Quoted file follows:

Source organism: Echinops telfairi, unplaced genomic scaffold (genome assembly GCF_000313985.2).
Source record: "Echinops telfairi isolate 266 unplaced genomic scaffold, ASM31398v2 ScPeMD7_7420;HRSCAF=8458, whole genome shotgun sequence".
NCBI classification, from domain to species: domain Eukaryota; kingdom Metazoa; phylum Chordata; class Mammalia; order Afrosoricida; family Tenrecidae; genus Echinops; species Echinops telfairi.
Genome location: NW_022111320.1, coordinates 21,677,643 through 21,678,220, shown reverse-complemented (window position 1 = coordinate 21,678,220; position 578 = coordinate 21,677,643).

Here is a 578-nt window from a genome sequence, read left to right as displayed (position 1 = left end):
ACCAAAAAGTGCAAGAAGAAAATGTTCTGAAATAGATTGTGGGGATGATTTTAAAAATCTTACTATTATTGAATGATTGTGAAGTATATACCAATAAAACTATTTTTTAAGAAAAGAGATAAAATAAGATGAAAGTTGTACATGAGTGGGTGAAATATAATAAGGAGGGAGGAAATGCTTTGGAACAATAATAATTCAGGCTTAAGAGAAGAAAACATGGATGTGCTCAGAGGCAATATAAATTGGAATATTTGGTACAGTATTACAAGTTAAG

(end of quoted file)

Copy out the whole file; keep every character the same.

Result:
Source organism: Echinops telfairi, unplaced genomic scaffold (genome assembly GCF_000313985.2).
Source record: "Echinops telfairi isolate 266 unplaced genomic scaffold, ASM31398v2 ScPeMD7_7420;HRSCAF=8458, whole genome shotgun sequence".
NCBI classification, from domain to species: domain Eukaryota; kingdom Metazoa; phylum Chordata; class Mammalia; order Afrosoricida; family Tenrecidae; genus Echinops; species Echinops telfairi.
Genome location: NW_022111320.1, coordinates 21,677,643 through 21,678,220, shown reverse-complemented (window position 1 = coordinate 21,678,220; position 578 = coordinate 21,677,643).

Here is a 578-nt window from a genome sequence, read left to right as displayed (position 1 = left end):
ACCAAAAAGTGCAAGAAGAAAATGTTCTGAAATAGATTGTGGGGATGATTTTAAAAATCTTACTATTATTGAATGATTGTGAAGTATATACCAATAAAACTATTTTTTAAGAAAAGAGATAAAATAAGATGAAAGTTGTACATGAGTGGGTGAAATATAATAAGGAGGGAGGAAATGCTTTGGAACAATAATAATTCAGGCTTAAGAGAAGAAAACATGGATGTGCTCAGAGGCAATATAAATTGGAATATTTGGTACAGTATTACAAGTTAAG